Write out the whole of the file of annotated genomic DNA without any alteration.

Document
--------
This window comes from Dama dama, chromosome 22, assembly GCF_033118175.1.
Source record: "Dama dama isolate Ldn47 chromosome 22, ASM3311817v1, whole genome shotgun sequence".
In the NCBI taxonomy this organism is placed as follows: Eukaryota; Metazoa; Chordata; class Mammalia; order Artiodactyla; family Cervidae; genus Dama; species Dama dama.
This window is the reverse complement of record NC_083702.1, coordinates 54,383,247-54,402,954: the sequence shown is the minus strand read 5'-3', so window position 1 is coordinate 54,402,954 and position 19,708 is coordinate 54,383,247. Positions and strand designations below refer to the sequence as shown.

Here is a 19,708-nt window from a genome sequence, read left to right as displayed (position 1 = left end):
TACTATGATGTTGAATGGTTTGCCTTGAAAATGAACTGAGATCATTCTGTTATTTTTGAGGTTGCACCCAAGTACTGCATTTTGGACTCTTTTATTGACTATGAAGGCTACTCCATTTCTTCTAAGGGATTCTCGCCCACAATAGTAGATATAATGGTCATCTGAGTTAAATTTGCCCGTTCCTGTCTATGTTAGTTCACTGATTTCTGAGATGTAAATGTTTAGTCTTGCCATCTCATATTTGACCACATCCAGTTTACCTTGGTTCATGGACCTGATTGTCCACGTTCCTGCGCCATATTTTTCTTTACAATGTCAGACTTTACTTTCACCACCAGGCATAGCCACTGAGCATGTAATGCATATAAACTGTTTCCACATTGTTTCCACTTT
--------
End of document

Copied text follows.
This window comes from Dama dama, chromosome 22, assembly GCF_033118175.1.
Source record: "Dama dama isolate Ldn47 chromosome 22, ASM3311817v1, whole genome shotgun sequence".
In the NCBI taxonomy this organism is placed as follows: Eukaryota; Metazoa; Chordata; class Mammalia; order Artiodactyla; family Cervidae; genus Dama; species Dama dama.
This window is the reverse complement of record NC_083702.1, coordinates 54,383,247-54,402,954: the sequence shown is the minus strand read 5'-3', so window position 1 is coordinate 54,402,954 and position 19,708 is coordinate 54,383,247. Positions and strand designations below refer to the sequence as shown.

Here is a 19,708-nt window from a genome sequence, read left to right as displayed (position 1 = left end):
TACTATGATGTTGAATGGTTTGCCTTGAAAATGAACTGAGATCATTCTGTTATTTTTGAGGTTGCACCCAAGTACTGCATTTTGGACTCTTTTATTGACTATGAAGGCTACTCCATTTCTTCTAAGGGATTCTCGCCCACAATAGTAGATATAATGGTCATCTGAGTTAAATTTGCCCGTTCCTGTCTATGTTAGTTCACTGATTTCTGAGATGTAAATGTTTAGTCTTGCCATCTCATATTTGACCACATCCAGTTTACCTTGGTTCATGGACCTGATTGTCCACGTTCCTGCGCCATATTTTTCTTTACAATGTCAGACTTTACTTTCACCACCAGGCATAGCCACTGAGCATGTAATGCATATAAACTGTTTCCACATTGTTTCCACTTT